For my part, I hope Watkins accepts the petition and moves forward on the case this year. If the Dallas DA is vulnerable in November, it's mainly because he's mishandled this fiasco surrounding the constables so badly. By accepting this petition and pursuing what appears to be a pretty strong case against Constable Jaime Cortes, he'd quickly overcome the public impression that he's stalling the case to protect his friends.
A visiting judge ordered this week that a petition seeking to remove Dallas County Constable Jaime Cortes from office can proceed, but District Attorney Craig Watkins has not yet decided whether to accept the case, records show.
On Monday, Judge Richard Mays ordered the Sheriff's Department to serve Cortes with legal papers related to the removal petition filed last month by three deputy constables on the grounds that Cortes abused his office.
Deputies Guadalupe Frias, Lois Martin and Les Willie allege in the petition that the constable is guilty of misconduct, criminal conduct, retaliation, incompetence, official oppression and misuse of county property.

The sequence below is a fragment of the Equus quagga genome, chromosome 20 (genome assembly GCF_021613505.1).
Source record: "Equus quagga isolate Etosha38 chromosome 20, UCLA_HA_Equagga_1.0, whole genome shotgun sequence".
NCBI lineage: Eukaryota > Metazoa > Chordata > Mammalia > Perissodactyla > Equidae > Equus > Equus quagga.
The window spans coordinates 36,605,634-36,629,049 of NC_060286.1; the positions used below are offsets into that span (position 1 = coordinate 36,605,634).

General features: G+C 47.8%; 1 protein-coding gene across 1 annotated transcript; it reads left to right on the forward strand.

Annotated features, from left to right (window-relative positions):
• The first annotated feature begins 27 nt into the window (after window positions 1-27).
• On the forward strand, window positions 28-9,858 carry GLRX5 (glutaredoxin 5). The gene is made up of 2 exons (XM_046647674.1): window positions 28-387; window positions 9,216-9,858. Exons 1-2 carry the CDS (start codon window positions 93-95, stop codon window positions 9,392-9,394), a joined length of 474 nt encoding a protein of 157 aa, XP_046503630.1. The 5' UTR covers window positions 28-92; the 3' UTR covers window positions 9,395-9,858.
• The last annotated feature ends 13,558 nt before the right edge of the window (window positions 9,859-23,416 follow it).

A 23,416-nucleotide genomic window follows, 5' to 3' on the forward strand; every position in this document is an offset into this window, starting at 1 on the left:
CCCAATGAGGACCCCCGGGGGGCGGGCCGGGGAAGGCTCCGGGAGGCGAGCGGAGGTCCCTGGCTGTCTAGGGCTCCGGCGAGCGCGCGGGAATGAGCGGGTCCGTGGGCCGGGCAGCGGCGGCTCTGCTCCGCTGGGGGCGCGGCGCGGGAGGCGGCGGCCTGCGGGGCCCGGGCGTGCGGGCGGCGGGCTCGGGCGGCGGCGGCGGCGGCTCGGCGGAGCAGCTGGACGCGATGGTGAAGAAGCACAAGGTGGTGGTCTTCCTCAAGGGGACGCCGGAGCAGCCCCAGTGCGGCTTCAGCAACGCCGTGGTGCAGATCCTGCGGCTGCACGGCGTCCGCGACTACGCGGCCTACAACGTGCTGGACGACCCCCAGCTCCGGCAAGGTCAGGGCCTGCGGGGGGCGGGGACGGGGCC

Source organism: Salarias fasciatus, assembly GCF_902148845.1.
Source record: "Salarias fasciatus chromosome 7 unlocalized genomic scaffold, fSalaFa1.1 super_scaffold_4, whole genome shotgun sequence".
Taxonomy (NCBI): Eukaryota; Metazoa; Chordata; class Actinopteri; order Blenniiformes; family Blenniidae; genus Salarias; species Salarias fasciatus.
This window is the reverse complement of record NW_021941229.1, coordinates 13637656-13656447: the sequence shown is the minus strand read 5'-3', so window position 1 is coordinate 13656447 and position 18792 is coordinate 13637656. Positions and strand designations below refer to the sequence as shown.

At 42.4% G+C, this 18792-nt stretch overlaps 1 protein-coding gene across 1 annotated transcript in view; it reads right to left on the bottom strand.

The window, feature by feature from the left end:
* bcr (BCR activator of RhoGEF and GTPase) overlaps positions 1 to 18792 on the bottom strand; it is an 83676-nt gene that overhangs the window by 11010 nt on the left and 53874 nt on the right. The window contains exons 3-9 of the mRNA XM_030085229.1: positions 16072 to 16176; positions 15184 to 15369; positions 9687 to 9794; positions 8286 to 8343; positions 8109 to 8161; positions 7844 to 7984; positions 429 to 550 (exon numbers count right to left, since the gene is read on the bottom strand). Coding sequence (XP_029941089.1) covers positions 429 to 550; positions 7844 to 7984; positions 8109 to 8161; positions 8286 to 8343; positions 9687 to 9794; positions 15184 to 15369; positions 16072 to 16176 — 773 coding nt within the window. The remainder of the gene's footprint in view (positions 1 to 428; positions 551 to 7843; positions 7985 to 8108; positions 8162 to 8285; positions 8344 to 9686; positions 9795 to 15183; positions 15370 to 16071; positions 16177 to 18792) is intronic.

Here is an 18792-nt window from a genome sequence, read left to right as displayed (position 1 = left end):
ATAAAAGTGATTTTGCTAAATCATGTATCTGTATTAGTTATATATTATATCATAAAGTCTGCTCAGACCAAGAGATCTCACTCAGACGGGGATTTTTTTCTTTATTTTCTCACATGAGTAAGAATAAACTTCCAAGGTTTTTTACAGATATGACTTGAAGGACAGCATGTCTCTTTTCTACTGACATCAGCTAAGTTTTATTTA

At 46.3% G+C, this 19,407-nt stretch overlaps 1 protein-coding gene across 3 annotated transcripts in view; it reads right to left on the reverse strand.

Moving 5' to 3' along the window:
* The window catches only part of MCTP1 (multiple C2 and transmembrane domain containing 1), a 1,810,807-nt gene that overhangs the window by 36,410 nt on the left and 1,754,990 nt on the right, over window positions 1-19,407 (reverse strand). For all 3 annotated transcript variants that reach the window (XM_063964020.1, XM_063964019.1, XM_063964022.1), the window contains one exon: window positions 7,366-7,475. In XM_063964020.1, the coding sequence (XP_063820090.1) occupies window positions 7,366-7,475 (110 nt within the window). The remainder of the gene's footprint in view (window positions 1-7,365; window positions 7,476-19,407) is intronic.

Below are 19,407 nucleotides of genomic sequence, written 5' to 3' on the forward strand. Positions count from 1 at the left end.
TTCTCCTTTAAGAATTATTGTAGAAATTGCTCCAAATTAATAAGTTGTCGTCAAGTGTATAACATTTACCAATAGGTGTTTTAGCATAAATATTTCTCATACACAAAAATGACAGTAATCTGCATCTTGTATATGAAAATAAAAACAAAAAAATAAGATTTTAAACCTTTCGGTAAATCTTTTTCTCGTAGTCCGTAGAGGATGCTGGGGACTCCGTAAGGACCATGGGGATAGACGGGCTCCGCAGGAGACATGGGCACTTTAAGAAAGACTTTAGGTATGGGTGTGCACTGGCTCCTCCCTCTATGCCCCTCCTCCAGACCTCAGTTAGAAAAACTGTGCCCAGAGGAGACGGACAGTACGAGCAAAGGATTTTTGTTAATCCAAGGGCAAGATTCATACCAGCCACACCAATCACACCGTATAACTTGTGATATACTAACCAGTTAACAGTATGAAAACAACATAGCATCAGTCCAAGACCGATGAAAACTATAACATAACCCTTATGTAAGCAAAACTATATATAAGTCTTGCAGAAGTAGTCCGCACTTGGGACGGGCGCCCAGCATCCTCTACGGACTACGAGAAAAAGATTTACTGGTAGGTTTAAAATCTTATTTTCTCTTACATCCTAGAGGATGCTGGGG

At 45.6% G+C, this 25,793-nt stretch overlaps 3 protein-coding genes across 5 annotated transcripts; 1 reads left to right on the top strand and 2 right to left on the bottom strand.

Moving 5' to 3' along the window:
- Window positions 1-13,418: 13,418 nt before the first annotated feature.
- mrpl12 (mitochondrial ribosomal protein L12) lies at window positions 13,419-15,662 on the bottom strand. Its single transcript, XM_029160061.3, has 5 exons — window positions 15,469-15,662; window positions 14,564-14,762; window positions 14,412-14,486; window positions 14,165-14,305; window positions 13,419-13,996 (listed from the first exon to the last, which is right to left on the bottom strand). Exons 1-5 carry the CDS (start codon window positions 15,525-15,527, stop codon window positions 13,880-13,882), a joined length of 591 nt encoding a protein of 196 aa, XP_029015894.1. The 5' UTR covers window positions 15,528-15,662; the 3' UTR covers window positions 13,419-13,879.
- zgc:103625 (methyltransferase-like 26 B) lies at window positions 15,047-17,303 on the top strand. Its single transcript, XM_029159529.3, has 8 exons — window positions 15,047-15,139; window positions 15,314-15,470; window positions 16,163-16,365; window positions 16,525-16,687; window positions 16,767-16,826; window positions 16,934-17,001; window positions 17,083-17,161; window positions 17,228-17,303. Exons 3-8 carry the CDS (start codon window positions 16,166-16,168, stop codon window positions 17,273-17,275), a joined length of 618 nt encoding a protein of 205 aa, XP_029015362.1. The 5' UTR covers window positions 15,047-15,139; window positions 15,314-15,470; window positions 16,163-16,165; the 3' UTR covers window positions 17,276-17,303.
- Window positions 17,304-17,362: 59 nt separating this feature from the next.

Cortes, who has denied wrongdoing, said Friday that he hasn't been served with court papers and declined to comment further.
Frias and Willie work for Cortes, while Martin is a former employee who was transferred to another precinct after alleging sexual harassment. The petition includes signed affidavits by two other deputy constables and a former deputy.
A little-used state law allows any county resident to file a petition to oust county officials for incompetence, official misconduct or drunkenness.
The process is similar to a civil action. If a judge allows it to go forward and the district attorney accepts the case, a jury trial will be held to determine whether the elected official should be removed from office.
But Watkins has not decided what he will do, said F. Benjamin Riek III, a Richardson lawyer who filed the petition on behalf of the deputies.
I've praised Watkins' work on innocence issues in the past, and he deserves tremendous credit for all he's done to correct false convictions. But it's difficult to avoid an impression of indifference to credible allegations of corruption by Democratic constables on his watch. Now that a judge has opened the door to a removal hearing for Cortes, who appears to be the worst offender of the bunch, Watkins should step through it and pursue the case vigorously. Failing to do so risks his legacy and possibly his reelection.